Programming with Python

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Accessing elements in a Dictionary

A dictionary is set of unordered key-value pairs. In a dictionary, the keys must be unique, and they are stored in an unordered manner.

To build a dictionary, separate the key-value pairs by a colon(‘:’). The keys would need to be of an immutable type, i.e. datatypes for which the keys cannot be changed at runtime such as int, string, tuple, etc.
The values can be of any type. Individual pairs will be separated by a comma(‘,’) and the whole thing will be enclosed in curly braces({….}).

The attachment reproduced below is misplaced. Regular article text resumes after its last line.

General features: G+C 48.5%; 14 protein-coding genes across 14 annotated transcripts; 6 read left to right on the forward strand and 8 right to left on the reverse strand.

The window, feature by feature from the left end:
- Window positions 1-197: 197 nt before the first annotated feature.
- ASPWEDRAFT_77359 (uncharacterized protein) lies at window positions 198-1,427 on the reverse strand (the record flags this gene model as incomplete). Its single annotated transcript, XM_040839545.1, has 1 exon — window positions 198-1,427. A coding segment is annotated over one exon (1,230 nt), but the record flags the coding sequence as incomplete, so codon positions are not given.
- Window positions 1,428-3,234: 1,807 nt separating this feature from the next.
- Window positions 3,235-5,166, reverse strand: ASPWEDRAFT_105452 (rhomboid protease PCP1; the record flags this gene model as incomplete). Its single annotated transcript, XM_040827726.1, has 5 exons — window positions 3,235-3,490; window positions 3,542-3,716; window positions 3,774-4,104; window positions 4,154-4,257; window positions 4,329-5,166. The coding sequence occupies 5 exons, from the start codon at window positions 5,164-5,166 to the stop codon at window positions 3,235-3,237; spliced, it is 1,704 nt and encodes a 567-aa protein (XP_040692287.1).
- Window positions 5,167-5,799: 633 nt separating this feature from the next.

To access the elements of the dictionary we have to use its keys.

To get the values of a dictionary from the keys we can directly reference the keys. To do this we have to enclose the key in square brackets[…] after writing the name of the dictionary.




dict={'1' :'python','2' :'Java','3' :'JavaScript','4' :'C++'}
Output- JavaScript

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